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Department of Economics seminars 2021/22

See the schedule of seminars taking place in the Department of Economics. All our seminars are free to attend.

Upcoming seminars

Details about our scheduled seminars.


Friday 20 May

  • Speaker: Professor Delia Furtado, University of Connecticut
  • Title: Do Immigrant Inflows Improve Quality of Care in Nursing Homes?
  • Time: 11:15am - 12:45pm BST (GMT+1)
  • Location: 3 East 2.2

The growing healthcare needs of the baby boom generation are likely to require significant increases in the number or productivity of workers employed in healthcare industries. Professor Delia Furtado explores how immigrants may address staffing shortages given their current over-representation in certain nursing professions, using nursing home data from the Long Term Care Focus project.


Past events: November 2021

Seminars from November 2021


Wednesday 3 November 2021

  • Speaker: Prof Alexander Krumer, Molde University College
  • Title: Fewer teams, more games, larger attendance? Evidence from the structural change in basketball’s EuroLeague

Professor Krumer investigated whether an increased number of games between a reduced number of high-quality teams has a positive effect on stadium attendance.

Wednesday 24 November 2021

  • Speaker: Dr Conor Lennon, University of Louisville - College of Business
  • Title: Employer Sponsored Health Insurance and Labor Market Outcomes for Gay Men: Evidence from the Advent of Pre-Exposure Prophylaxis​

Dr Lennon explored how the cost of providing employer-sponsored health insurance (ESI) varies for employers based on the medical expenditures of their employees, a practice known as “experience rating.”


Past events: December 2021

Seminars from December 2021.


Wednesday 1 December 2021

  • Speaker: Oksana Leukhina, Federal Reserve Bank of St Louis
  • Time: 14:45-15:45 GMT
  • Title: Gender Gap (joint work with Gulliaume Vandenbroucke)

We employ the Ben-Porath (1967) human capital model to study the evolution of the gender wage gap over the long run and consider the effect of changing lifecycle profiles of female market hours. In so doing, we find that the implied response in unobserved investment in human capital accumulation accounts for most of the long run gender wage gap dynamics.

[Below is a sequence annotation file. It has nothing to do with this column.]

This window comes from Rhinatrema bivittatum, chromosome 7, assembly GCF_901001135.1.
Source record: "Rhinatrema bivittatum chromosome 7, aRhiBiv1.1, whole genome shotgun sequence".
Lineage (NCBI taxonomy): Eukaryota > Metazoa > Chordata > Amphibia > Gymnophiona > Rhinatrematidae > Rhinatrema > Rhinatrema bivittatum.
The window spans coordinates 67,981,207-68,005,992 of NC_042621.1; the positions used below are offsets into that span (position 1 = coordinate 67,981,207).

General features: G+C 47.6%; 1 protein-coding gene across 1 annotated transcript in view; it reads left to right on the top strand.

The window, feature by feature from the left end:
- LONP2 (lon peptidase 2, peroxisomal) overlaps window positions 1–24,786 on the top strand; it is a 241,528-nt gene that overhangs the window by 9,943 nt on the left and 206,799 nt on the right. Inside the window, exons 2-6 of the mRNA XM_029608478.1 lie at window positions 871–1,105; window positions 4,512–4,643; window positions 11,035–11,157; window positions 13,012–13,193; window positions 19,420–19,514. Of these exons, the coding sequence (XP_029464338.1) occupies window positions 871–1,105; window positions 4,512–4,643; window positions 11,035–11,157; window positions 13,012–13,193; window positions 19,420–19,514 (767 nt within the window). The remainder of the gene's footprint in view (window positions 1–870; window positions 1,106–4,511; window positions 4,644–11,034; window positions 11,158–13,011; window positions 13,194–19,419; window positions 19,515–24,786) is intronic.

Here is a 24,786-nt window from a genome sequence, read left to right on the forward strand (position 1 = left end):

This finding is consistent with the labour economists’ view that changing selection on unobservables played a critical role in the gender wage gap dynamics. Our contribution is to make explicit and quantify the link between market hours and (unobserved) investment in human capital.

Wednesday 8 December 2021

  • Speaker: Guilhem Cassan, University of Namur
  • Time: 14:45-15:45 GMT
  • Title: Stopping Rule and Sex Selective Abortion: New Measures and World Evidence (joint with Jean Maria Baland and Francois Woitrin)

When parents want a specific number of children of a given gender (boys, in general), they can use two methods: the "stopping rule" and sex selective abortion. In societies in which gender preferences are prevalent, these methods can heavily affect fertility practices.

We propose two novel theory based measures of detection of these practices. Taking the perspective of the child rather than that of the family, these measures are easily implementable, precise, and rely on fewer assumptions than other measures in use.

We then propose a new method to detect the prevalence of sex selective abortion in a given society and implement it at the world level.


Past events: February 2022

Seminars from February 2022.


Wednesday 9 February 2022

  • Speaker: Professor Florian Morath, University of Innsbruck
  • Title: Do groups fight more? Experimental Evidence on Conflict Initiation
  • Time: 14:45 – 15:45

The speaker will discuss their paper (co-authored with Changxia Ke and Sophia Seelos) which investigates whether distributional conflict becomes more likely when groups are involved.

Wednesday 23 February 2022

  • Speaker: Professor Torben Klarl, University of Bremen
  • Title: Poverty and Sustainable Development during transition around the World
  • Time: 14:45 – 15:45

This speaker will discuss their paper which addresses whether countries can escape from poverty in a sustainable way.


Past events: March 2022

Seminars from March 2022.


Wednesday 2 March 2022

  • Speaker: Professor Jackie Wahba, University of Southampton
  • Title: Brexit Uncertainty and UK Migration: Should I Go? (Co-authored with Valentina Di Iasio)
  • Time: 14:45 – 15:45
  • Location: Zoom (contact seminar organisers for the link)

The speaker will discuss their paper which, using the UK referendum in 2016 and the resulting uncertainty in migration policy as a quasi-experimental setting, studies the causal impact of policy uncertainty on migration flows and net migration in the UK, as well as on the attractiveness of other EU countries as destinations.

Wednesday 16 March 2022

  • Speaker: Dr Andreea Mitrut, University of Gothenburg
  • Title: When Fraud Kills: Hospital-Acquired Infections and Neonatal Health
  • Time: 14:45 – 15:45
  • Location: Zoom (contact seminar organisers for the link)

This speaker will discuss the effects of a massive medical fraud in hospital wards.

Using public procurement data, they extracted the date when public hospitals started purchasing (allegedly diluted) antiseptics and disinfectants sold by a large pharmaceutical company in Romania.

Their preliminary results suggest significant negative effects on neonatal health outcomes. These results indicate that the main mechanism in place is related to hospital-acquired infections.

Contact us

If you would like to attend one of these seminars or if you have an enquiry then you can contact the seminar organisers.